2. published in 2002, the rise of the creative class, by richard florida, investigates the development of a demographic shift that is “transforming the nature of work, leisure, community and everyday life.” florida, a renowned urban planner now turned cultural trend guru asserts that much like the previous eras whose industry was defined by “organization” (50’s) or “information” (80’s/90’s), today’s defining occupational movement is “creativity.” the result is a whole “class” of individuals who work in new fields such as graphic design, audio engineering, web development, etc. in Generation Me, twenge asserts that much of what makes today’s “confident, assertive, and entitled” young americans so miserable is the crushing disappointment that results from their impossible mantras of “believe in yourself, and never give up on your dreams.” what pop culture is leading this generation to expect (i.e. the lifestyle on MTV’s Cribs that they’ll access as soon as they win American Idol) is just setting young people up for anxiety and depression once they are forced to face the harsh reality that they’ll barely be able to afford buying a house or raising a family. not everyone is going to be able to reach their delusional dreams of fame and wealth, says twenge, so we need to make sure today’s youth are adequately prepared for that truth. twenge’s position is that one of the best ways to help youth today deal with reality is by making sure they understand that they cannot expect that work is going to be satisfying, and should find ways to cope with that asap. “no one at my company is following their dreams,” says a friend of twenge’s quoted in the book, who works in marketing.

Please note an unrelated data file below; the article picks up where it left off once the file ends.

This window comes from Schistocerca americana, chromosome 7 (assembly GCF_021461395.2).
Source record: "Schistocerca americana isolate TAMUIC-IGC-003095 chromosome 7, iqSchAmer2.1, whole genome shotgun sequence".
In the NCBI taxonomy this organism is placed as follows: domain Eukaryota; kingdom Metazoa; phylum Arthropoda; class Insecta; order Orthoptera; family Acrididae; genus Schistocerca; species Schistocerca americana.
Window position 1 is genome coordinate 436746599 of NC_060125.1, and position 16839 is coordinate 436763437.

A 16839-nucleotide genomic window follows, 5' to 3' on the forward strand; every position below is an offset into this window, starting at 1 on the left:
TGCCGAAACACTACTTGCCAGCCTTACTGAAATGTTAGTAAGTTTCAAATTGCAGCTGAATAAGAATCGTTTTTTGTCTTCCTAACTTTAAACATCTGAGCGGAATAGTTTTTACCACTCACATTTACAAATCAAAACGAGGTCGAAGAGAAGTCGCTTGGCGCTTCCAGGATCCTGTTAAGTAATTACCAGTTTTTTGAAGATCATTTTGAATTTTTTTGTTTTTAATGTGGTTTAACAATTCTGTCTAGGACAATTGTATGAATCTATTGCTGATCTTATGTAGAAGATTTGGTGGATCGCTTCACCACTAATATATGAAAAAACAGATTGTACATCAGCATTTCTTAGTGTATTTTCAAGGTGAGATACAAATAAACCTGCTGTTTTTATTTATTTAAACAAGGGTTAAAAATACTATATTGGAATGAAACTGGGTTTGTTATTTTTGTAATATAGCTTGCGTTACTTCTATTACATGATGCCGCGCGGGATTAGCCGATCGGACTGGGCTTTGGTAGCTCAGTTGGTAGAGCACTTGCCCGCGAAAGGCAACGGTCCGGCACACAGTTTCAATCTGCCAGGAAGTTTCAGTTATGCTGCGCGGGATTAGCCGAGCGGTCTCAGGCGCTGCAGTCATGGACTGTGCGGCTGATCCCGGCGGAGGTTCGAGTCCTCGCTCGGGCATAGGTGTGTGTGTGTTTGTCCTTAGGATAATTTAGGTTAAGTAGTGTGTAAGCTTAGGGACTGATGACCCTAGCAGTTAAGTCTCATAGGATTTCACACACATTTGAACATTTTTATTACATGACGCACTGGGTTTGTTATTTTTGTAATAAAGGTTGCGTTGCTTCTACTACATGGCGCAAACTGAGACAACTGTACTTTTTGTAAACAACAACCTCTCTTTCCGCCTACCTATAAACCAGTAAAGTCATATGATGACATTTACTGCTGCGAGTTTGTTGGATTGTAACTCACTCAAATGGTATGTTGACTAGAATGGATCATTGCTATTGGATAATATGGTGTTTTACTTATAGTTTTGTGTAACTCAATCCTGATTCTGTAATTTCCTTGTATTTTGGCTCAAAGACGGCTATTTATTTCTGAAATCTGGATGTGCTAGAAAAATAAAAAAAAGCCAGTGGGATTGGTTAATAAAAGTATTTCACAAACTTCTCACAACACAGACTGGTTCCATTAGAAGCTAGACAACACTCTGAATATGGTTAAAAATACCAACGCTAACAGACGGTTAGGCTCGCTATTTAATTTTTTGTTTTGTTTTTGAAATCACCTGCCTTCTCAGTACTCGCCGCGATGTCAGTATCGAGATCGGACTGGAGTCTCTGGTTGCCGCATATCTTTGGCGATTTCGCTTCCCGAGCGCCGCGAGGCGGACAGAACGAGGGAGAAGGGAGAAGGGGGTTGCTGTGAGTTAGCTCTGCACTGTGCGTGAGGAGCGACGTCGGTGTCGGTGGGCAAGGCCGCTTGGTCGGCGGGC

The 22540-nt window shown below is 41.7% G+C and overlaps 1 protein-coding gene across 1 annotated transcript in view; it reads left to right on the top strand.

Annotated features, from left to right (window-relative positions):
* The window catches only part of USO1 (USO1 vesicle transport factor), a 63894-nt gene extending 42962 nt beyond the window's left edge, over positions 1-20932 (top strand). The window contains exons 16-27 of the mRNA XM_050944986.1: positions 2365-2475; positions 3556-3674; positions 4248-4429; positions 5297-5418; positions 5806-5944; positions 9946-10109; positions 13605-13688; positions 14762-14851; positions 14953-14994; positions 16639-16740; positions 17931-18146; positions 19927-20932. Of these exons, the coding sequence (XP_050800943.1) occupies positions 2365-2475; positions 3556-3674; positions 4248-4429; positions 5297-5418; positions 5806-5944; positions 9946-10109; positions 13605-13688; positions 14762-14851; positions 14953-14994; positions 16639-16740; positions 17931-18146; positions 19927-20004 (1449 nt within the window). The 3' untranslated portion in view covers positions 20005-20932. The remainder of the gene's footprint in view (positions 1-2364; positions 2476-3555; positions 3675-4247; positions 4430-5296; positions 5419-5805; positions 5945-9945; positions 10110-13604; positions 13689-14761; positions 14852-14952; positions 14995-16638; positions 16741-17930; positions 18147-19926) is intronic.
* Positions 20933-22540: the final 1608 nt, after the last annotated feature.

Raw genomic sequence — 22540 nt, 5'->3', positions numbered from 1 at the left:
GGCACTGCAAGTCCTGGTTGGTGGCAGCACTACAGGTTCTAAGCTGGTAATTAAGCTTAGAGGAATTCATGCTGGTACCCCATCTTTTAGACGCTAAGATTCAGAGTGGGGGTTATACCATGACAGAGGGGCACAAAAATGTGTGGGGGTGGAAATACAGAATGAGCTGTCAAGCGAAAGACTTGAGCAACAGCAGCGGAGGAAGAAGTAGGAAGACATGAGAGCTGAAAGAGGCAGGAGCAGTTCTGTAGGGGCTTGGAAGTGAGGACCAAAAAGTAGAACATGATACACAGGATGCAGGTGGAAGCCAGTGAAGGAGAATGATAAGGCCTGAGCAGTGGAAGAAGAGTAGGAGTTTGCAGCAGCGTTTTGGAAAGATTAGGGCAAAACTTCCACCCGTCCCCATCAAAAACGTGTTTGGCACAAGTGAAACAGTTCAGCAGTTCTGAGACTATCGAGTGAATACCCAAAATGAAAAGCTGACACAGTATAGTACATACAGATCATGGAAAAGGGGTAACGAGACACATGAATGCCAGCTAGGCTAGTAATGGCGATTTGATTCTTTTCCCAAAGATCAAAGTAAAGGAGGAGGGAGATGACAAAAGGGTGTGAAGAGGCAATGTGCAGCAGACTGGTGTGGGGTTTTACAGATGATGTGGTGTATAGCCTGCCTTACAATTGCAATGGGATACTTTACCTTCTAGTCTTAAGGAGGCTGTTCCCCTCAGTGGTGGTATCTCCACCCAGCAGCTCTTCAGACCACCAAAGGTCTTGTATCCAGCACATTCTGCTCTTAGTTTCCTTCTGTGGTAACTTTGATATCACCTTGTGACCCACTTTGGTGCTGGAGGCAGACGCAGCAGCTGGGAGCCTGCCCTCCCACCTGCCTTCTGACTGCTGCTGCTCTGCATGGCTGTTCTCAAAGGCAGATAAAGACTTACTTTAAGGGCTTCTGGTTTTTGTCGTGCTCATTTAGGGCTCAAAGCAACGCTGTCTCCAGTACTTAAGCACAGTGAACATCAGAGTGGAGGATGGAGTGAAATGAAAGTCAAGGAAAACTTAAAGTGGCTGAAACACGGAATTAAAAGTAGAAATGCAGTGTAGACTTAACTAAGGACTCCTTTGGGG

this struck me personally as particularly tragic as i’d actually be someone whose dream, in fact, DOES involve working in marketing. according to florida, there are not only quite a few people out there whose dreams involve some kind of creative pursuit, but, in fact, enough occupational need for such individuals to warrant calling it a whole “class” of work. after all, one thing that you gotta hand to self-esteem education is that in making all the hard and fast “rules” a lot more flexible, it’s provided a whole generation with the kind of space for “creativity” (for better or worse) that hasn’t been accommodated in education ever before.